- Fan, X., & Chen, M. (2001). Parental involvement and students’ academic achievement: A meta-analysis.Educational psychology review, 13(1), 1-22.
This meta-analytic study was conducted to synthesize the quantitative research about the role of parental involvement in their children’s academic achievement. The study found that there exists small to moderate relationship between parental involvement and academic performance of the students. The study found this relationship to practically meaningful. However the study detailed that parent’s expectations from their children had highly significant relationship with their children’s academic achievement while in case of parental home supervision, this relationship was least important. The relationship is stronger in case of GPA analysis as compared to subject by subject performance analysis. The results of this paper are very significant to support my hypothesis.
- Desforges, C., & Abouchaar, A. (2003).The impact of parental involvement, parental support and family education on pupil achievement and adjustment: A review of literature. London: DfES Publications.
The main aim of this book is to do a comprehensive review of reliable literature resources to investigate and establish findings the relationship between parents and parenting, and students’ academic achievement and engagement. This book is a very comprehensive source on the issue and works as a database of reliable sources to inform the reader on many aspects of role of parental involvement on students’ academic achievement. The study can be divided into three major parts. First portion details impact of parental support and students’ achievement. The second part is about the impact of family learning on students’ achievement. And the third part is about impact of parents’ level of education on students academic achievement. The overall theme of the book is strongly related to my topic and will be used to add valuable information into my research.
- Jeynes, W. H. (2007). The relationship between parental involvement and urban secondary school student academic achievement a meta-analysis.Urban education, 42(1), 82-110.
This study analyzes the findings of 52 studies to investigate the impact of parental involvement on the academic performance of urban secondary school children. This statistical analysis is aimed at determining the overall impact of parental involvement as well as specific components of parental involvement. Four measures of assessment of students’ performance including grades, standardized tests, teacher’s rating scales, and academic attitudes and behavioral indices are used to determine students’ performance. The study found a significant impact of overall parental involvement for secondary school children. This impact of parental involvement is found on all variables of academic achievement.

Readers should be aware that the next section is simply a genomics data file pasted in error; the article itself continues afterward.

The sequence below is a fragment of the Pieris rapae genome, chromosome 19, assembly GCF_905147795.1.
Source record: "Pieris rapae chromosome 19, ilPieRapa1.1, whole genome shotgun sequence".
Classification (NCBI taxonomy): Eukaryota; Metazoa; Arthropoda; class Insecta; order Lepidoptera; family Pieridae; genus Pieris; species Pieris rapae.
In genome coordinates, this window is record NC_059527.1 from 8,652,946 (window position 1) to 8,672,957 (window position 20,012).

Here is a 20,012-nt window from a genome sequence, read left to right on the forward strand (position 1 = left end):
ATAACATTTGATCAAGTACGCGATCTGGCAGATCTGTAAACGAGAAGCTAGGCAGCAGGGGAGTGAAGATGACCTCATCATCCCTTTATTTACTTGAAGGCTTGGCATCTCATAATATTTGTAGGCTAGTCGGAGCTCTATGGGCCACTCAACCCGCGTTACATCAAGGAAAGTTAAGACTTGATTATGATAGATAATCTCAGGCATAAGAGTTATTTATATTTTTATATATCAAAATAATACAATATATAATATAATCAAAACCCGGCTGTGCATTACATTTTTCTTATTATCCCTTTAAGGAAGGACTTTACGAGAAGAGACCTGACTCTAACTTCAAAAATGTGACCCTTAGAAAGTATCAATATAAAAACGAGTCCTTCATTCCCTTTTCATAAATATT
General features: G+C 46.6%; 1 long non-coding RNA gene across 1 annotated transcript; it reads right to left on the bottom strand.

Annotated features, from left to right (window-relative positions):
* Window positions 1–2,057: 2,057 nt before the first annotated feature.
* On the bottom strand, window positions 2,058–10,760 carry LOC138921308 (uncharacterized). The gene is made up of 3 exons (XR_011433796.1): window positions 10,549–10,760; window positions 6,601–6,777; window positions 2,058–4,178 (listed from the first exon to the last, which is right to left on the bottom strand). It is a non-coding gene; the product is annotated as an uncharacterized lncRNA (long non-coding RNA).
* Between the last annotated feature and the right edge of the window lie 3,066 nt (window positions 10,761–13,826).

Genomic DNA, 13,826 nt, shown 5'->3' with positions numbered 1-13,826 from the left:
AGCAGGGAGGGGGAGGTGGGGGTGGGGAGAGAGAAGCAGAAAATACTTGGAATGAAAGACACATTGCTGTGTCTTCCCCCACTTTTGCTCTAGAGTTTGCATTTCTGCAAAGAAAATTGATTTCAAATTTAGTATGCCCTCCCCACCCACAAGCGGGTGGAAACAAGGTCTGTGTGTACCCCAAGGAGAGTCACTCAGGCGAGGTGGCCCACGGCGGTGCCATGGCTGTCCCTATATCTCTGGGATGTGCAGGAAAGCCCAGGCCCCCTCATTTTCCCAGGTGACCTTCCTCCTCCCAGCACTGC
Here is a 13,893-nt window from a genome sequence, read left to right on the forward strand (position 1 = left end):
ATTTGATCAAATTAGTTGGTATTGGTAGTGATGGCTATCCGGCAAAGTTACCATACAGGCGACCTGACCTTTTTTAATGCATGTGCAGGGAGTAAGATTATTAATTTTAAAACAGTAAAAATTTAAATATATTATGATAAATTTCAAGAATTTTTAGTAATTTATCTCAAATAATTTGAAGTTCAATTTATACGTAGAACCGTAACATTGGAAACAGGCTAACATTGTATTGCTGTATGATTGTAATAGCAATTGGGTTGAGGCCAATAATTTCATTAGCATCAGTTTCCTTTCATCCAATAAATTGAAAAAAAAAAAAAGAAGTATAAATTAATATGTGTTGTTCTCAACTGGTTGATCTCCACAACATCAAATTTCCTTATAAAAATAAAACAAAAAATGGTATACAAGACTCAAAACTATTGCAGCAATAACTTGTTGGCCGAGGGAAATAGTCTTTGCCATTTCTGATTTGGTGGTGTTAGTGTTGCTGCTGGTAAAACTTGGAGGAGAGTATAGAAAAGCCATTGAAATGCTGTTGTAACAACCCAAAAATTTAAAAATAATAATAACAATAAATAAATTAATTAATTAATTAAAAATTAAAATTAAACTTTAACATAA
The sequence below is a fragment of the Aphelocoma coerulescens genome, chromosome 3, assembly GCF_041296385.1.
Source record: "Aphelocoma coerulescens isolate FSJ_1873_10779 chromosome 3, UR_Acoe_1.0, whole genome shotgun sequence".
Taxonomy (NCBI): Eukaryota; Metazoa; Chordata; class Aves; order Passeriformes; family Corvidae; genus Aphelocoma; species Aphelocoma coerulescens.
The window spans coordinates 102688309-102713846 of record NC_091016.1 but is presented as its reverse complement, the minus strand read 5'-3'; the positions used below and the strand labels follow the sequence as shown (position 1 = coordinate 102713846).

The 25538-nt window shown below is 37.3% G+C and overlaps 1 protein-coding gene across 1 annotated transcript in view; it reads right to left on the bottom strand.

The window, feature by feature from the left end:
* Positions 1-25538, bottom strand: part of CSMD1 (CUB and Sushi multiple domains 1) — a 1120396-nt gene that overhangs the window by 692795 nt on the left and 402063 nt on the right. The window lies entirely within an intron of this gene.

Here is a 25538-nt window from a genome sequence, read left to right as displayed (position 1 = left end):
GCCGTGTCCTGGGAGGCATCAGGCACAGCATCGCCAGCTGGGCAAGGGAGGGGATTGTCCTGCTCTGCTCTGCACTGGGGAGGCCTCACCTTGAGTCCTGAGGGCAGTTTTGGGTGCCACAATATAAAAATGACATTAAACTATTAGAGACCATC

- Jeynes, W. H. (2005). A meta-analysis of the relation of parental involvement to urban elementary school student academic achievement.Urban education,40(3), 237-269.
Jeynes (2005) in this earlier study investigates the relationship of parental involvement and students’ academic achievement in urban elementary school students. This meta-analysis involves 41 prior studies to determine the impact of overall parental involvement and its subcategories on students’ academic achievement in elementary schools. This study also found significant impact of parental involvement with all variables of academic achievement. This study will provide findings about impact on elementary schools students’ achievement unlike the previous source which was about secondary school students.
- Fantuzzo, J., McWayne, C., Perry, M. A., & Childs, S. (2004). Multiple dimensions of family involvement and their relations to behavioral and learning competencies for urban, low-income children.School Psychology Review,33(4), 467-480.
This research investigated data of 144 urban head start children to examine the relationship between various dimensions of family involvement in early childhood education and classroom outcomes. The research used a multidimensional survey questionnaire to collect data from parents on family involvement. The study particularly focused the relationship between various dimensions of family involvement in relation to end of the year results, learning approaches, conduct problems, and receptive vocabulary. The study also investigated the impact of home-based involvement simultaneously with school-based involvement on various dimensions of students’ outcomes. Home-based involvement alone was a strong predictor of low conduct problems and better achievement scores and learning motivation, while the simultaneous approach did not show significant relationships.
- Hafiz, H. M. W., Tehsin, F., Malik, M. S., Muhammad, S., & Muhammad, A. K. (2013). Parental involvement and academic achievement: A study on secondary school students of Lahore, Pakistan.International Journal of Humanities and Social Science, 3(8), 209-223.
This study investigated 150 students of secondary (grade 9) from public and private schools to explore the impact of parental involvement on students’ academic outcomes. Four schools 2 private and 2 public were selected for the study. An equal number of male and female students was selected through random sampling. The results were supportive of parental involvement in terms of its positive impact on academic achievement of the students. The study supports the outcomes of previously discussed research sources. Thus this is another source to add to the reliability of the positive outcomes of parental involvement and hence I will use it as the positive support.